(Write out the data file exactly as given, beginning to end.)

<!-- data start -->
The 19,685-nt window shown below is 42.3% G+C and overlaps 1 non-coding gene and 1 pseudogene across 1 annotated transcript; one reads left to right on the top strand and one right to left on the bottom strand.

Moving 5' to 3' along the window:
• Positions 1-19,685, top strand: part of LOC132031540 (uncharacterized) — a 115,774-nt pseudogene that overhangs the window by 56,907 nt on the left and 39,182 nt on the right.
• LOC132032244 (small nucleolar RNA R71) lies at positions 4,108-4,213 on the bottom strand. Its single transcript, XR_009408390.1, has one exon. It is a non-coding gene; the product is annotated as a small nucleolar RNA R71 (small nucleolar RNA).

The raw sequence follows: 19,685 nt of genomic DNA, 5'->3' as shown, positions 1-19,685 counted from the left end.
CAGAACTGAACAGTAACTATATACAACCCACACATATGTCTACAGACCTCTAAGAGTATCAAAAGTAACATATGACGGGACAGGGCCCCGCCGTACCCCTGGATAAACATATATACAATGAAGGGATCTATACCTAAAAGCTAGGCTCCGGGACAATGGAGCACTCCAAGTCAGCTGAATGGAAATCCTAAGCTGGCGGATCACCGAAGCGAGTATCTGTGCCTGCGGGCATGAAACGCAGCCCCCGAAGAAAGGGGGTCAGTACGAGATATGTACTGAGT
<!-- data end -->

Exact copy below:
The 19,685-nt window shown below is 42.3% G+C and overlaps 1 non-coding gene and 1 pseudogene across 1 annotated transcript; one reads left to right on the top strand and one right to left on the bottom strand.

Moving 5' to 3' along the window:
• Positions 1-19,685, top strand: part of LOC132031540 (uncharacterized) — a 115,774-nt pseudogene that overhangs the window by 56,907 nt on the left and 39,182 nt on the right.
• LOC132032244 (small nucleolar RNA R71) lies at positions 4,108-4,213 on the bottom strand. Its single transcript, XR_009408390.1, has one exon. It is a non-coding gene; the product is annotated as a small nucleolar RNA R71 (small nucleolar RNA).

The raw sequence follows: 19,685 nt of genomic DNA, 5'->3' as shown, positions 1-19,685 counted from the left end.
CAGAACTGAACAGTAACTATATACAACCCACACATATGTCTACAGACCTCTAAGAGTATCAAAAGTAACATATGACGGGACAGGGCCCCGCCGTACCCCTGGATAAACATATATACAATGAAGGGATCTATACCTAAAAGCTAGGCTCCGGGACAATGGAGCACTCCAAGTCAGCTGAATGGAAATCCTAAGCTGGCGGATCACCGAAGCGAGTATCTGTGCCTGCGGGCATGAAACGCAGCCCCCGAAGAAAGGGGGTCAGTACGAGATATGTACTGAGT